Ambition, Baby

Matthew 20:20-28

I’d like to begin today with a bit of poetry:

“He’s got that ambition, baby – look at his eyes.
This week he’s moppin’ floors, next week it’s the fries.”

You might recognize those as belonging to a contemporary American poet: Kanye West.

It’s possible that not every one of you knows that Kanye West is a hip hop artist. Better said, he’s a hip hop icon. And if we’re going to talk about ambition, Kanye West is a pretty good place to start. Craig Hill explains ambition as having a strong inner drive for a kind of abstract goal, like success or status.* In that case, Kanye doesn’t just write lyrics about ambition – he’s got it. He started rapping in the third grade and dropped out of art school to give everything to pursuing a career in music. And he succeeded; literally every album he’s released has gone platinum – over 1 million copies sold – at least once, if not thrice.

“He’s got that ambition, baby.”

And there’s a good chance that you’ve got it, too – because ambition is part of our cultural DNA as Americans. We love to pull ourselves up by our bootstraps and do better for ourselves than our parents did. We have ambition for jobs and social status and income levels.

But if we’ve got that ambition, we don’t always talk about it. Particularly for those of us who follow Christ, ambition can sound a lot like arrogance. If a teenager is working hard because he believes he’ll be president one day, is that ambition… or arrogance? If a college student is double timing his studies because he’s preparing to be the next CEO of Coca-Cola – ambition, or arrogance?

So we have our ambitions, but we don’t always say them out loud because if we did, well, we might sound like this:

“When you’re the absolute best, you get hated on the most.”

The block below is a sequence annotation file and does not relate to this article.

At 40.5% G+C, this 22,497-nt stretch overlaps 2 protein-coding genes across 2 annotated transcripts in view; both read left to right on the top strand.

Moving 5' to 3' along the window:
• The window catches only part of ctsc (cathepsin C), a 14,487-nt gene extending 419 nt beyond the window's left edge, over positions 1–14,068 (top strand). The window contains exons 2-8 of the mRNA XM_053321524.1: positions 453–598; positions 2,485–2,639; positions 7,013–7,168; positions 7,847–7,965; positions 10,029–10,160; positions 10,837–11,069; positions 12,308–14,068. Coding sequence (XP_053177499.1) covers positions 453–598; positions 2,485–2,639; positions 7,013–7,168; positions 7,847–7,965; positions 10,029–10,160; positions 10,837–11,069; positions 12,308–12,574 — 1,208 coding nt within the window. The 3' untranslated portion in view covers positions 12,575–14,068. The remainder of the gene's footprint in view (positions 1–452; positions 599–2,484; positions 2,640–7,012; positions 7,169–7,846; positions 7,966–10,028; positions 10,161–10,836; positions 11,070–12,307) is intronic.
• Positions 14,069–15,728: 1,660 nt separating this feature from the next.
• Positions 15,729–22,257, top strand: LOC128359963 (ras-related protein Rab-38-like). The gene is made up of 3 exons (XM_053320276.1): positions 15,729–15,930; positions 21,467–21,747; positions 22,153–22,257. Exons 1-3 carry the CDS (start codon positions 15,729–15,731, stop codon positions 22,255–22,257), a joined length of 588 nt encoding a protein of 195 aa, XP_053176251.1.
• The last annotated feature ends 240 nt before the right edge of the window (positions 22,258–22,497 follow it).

“I am the number one human being in music. That means that any person that’s living or breathing is number two.”
“My greatest pain in life is that I will never be able to see myself perform live.”
“You may be talented, but you’re not Kanye West.” **

Those quotes are all from, you guessed it, Kanye West.

Mr. West, I don’t mean to hate on you. Your music is amazing. I think you actually are a genius. But do you hear how ridiculous these lines sound? They’re a bit arrogant, don’t you think?

None of us wants to sound like Kanye West. So although we might have our ambitions, we keep them to ourselves and admit them only to the people closest to us.

Like our moms.

That’s where today’s story starts, with the mother of the brothers Zebedee. She makes a request to Jesus about who gets to sit right beside him once his kingdom comes. Not James or John themselves, but their mommy.

Sounds like a textbook example of helicopter parenting, right? Mrs. Zebedee is sweeping in like a modern-day mother asking special favors from her kid’s teacher. If that’s the case, we can imagine James and John responding with a synchronized and embarrassed, “Aw, mom!”

But they’re not recorded as reacting that way. I think James and John wanted this. In Mark’s version of this story they ask the question themselves (see Mark 10:35-45) – no parental intermediary. That suggests to me that the ambition started with the brothers and not the mother. If it happened like Matthew says, maybe they confessed their career goals to mama and mama took them to Jesus.

Jesus answers them by talking about a cup: “Are you able to drink the cup that I am about to drink?” (Matthew 20:22). “Cup” was often used to imply suffering in the Old Testament scriptures and Judaism in general.*** So in today’s language, Jesus’ answer could be something like:

“Are you sure that’s what you want? Because my career path is like climbing a ladder that leads to suffering.”

James and John are undeterred by their rabbi’s response. It’s almost as though they don’t even hear it. They’ve got that ambition, baby – and sometimes ambition gives us a kind of blind focus where we don’t care what it costs (or who it hurts), we just want to get where we aim to go.

“We are able!” they say (20:22).

Jesus gives them what they ask for – not the special seats, but that cup of suffering.